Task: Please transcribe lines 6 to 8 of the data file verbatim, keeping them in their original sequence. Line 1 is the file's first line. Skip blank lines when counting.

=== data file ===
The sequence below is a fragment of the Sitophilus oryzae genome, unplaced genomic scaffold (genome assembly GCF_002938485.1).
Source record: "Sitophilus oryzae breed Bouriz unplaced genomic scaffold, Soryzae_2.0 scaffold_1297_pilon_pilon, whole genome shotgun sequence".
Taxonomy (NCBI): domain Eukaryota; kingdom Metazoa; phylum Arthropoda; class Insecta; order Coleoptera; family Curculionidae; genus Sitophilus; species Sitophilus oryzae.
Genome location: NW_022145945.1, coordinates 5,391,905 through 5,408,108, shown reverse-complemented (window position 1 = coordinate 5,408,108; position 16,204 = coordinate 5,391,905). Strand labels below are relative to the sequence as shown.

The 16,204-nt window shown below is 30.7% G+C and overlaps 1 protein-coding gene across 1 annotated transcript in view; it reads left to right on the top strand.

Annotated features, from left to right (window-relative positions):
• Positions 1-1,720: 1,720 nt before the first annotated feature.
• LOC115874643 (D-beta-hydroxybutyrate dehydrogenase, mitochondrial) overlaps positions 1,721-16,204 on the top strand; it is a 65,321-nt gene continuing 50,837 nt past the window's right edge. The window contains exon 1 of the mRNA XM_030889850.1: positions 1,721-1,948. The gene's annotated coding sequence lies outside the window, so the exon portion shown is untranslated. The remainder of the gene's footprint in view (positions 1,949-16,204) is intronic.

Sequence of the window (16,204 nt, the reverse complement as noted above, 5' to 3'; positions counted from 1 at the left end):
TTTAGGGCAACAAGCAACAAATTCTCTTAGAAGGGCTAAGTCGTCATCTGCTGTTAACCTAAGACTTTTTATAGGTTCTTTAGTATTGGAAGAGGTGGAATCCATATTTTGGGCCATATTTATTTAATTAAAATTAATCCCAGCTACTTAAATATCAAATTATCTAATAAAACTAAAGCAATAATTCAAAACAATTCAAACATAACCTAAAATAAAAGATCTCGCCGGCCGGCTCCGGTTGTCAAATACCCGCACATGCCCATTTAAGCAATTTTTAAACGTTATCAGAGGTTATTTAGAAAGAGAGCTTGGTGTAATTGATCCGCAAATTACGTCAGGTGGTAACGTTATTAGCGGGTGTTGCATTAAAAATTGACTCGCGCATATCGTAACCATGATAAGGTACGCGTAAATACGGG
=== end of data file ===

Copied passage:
Annotated features, from left to right (window-relative positions):
• Positions 1-1,720: 1,720 nt before the first annotated feature.
• LOC115874643 (D-beta-hydroxybutyrate dehydrogenase, mitochondrial) overlaps positions 1,721-16,204 on the top strand; it is a 65,321-nt gene continuing 50,837 nt past the window's right edge. The window contains exon 1 of the mRNA XM_030889850.1: positions 1,721-1,948. The gene's annotated coding sequence lies outside the window, so the exon portion shown is untranslated. The remainder of the gene's footprint in view (positions 1,949-16,204) is intronic.